In a world of padded bikini tops for 8 year olds, why a hijab, shietl or burka is still not the answer.
As a parent of a 11 year-old girl I am constantly astounded at how the march towards the sexualization of young girls continues and seems to accelerate every year. In stores there are padded bikini tops for 8 year olds. On the cover fashion magazines of there are pre-adolescent girls in porn-inspired poses. There were bikini-clad profile photos of my daughter’s 11-year-old classmates on Facebook. My 4 year-old daughter was told by a classmate that you need lipstick to make you beautiful. I often feel surrounded with no place to turn for appropriate models for my children. A friend of mine joked that the pressure is enough to make you want to enroll your child in an Orthodox Jewish school with a strict uniform or encourage her to wear a hijab. To some degree I see the appeal of escaping the constant barrage of messages telling girls that the most important thing they can be is attractive, and specifically sexually attractive. As a mother of a 11 year old, I see these religious girls and their freedom from the intense anxiety of middle-school dressing is appealing. Both a Muslim feminist who championed the hijab (but not the burka) and Orthodox Jewish women have pointed out to me that modest clothing and hair-covering forces the people you interact with to focus on you as a person and not as merely a sexualized object. Their eyes (and perhaps their thoughts) cannot drift somewhere distracting.
Even as I struggle to find non-sexualized and appropriate clothing, and movies and books for my children, I just cannot embrace religious-based modesty as it is currently practiced. The problem with most religious based modesty restrictions is that they are much stricter for women than they are for men. I have seen Jewish Orthodox couples in the extreme heat where the man is wearing pants and a t-shirt and his wife is wearing an ankle-length skirt, long stockings, sleeves below her elbows, a sheitl (wig) with a hat on top. I have seen the male half of a Muslim couple in similar heat wearing wearing shorts and a t-shirt while his wife was covered from head to toe in a black burka, including a face veil. There are the obvious unfair advantages of freedom of movement and freedom from heatstroke, and in the case of the burka, the safety hazard of no peripheral vision. But worse is the disturbing message this gender-imbalanced modesty sends to boys about the men they will grow up to be. The message that men only think about sex is a troubling as the messages hyper-sexualized images of women in the mainstream culture send to girls and the women they will become.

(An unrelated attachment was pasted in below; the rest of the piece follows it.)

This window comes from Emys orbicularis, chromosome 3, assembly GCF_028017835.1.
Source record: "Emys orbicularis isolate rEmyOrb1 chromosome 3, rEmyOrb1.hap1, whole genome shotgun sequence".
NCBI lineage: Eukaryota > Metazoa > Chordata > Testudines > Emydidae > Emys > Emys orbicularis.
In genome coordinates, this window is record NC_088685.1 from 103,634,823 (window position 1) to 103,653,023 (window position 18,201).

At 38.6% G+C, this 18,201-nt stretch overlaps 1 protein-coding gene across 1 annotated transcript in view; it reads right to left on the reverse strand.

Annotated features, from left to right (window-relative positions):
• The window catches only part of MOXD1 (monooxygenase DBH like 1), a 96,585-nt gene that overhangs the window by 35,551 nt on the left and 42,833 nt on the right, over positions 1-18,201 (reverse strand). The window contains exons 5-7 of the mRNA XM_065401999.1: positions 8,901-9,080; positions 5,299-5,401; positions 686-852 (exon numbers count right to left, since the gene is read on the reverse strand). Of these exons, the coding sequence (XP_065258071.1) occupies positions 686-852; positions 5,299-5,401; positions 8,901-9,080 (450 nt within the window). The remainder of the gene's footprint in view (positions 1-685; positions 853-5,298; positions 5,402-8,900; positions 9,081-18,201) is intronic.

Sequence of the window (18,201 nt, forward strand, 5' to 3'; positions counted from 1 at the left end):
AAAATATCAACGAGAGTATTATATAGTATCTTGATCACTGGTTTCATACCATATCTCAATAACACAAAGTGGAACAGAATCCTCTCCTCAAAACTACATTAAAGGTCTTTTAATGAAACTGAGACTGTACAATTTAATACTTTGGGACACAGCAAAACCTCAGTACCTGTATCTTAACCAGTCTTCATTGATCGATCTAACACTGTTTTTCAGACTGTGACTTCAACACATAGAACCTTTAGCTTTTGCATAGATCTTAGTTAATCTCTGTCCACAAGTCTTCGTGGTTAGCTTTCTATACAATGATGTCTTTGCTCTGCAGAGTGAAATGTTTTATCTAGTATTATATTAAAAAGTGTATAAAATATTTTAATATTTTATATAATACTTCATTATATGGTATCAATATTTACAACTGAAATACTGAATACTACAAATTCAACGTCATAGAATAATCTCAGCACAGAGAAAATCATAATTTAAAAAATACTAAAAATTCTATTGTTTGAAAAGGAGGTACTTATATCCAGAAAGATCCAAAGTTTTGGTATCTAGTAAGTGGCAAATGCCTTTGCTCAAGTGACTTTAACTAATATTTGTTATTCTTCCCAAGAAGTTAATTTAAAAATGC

If women are covered and men are not, it is because of the implicit (and sometimes explicit) expectation that men are hyper-sexual beings who are so unable to deal with their sexual desire that they will at best be inattentive to the issues at hand or inappropriate and at worst, physically force themselves on women. It also suggess that one wrong look or touch from a women will arouse a passion so great in a man that he will be unable to control his urges and will be violent and possibly destructive. (This is the major theme of Twilight, which my daughter’s fourth grade class was into). This practice of covering one gender and not the other suggests that men they cannot manage their desire as one facet of their humanity, noting their feelings and moving on when there are other aspects involved like listening to a lecture, conducting business or conversing with friends. This is not a self-image I’d want my son to have.
Unbalanced modesty also views male bodies as non-sexual, or not attractive to women and suggests women either have no sexual desire or never act on it or initiate sexual contact. Thinking there is no danger women will act on sexual desire is why men in traditional societies can cover less of their bodies without worrying about unleashing the possible damage of uncontrolled female sexuality. I can vouch for the fact that women (and of course some men!) do indeed find male bodies sexually attractive in and out of clothing and that male hair is sexually attractive (at least my husband’s is).
If young women grow up viewing only men as sexual beings, they may feel shame for the sexual desires or their sexual contact with men (even their husbands). Covering only female bodies says only women are inherently and primarily sexual and in need of hiding from public view. But the idea that the female body is sexualized and the male is not is what my friend was trying to escape in the first place, by grasping at the solution of religious-inspired modesty. It is in fact, the other side of the same coin. “Women are sexy- work it baby!” is not really different from “Women are sexy- hide them”.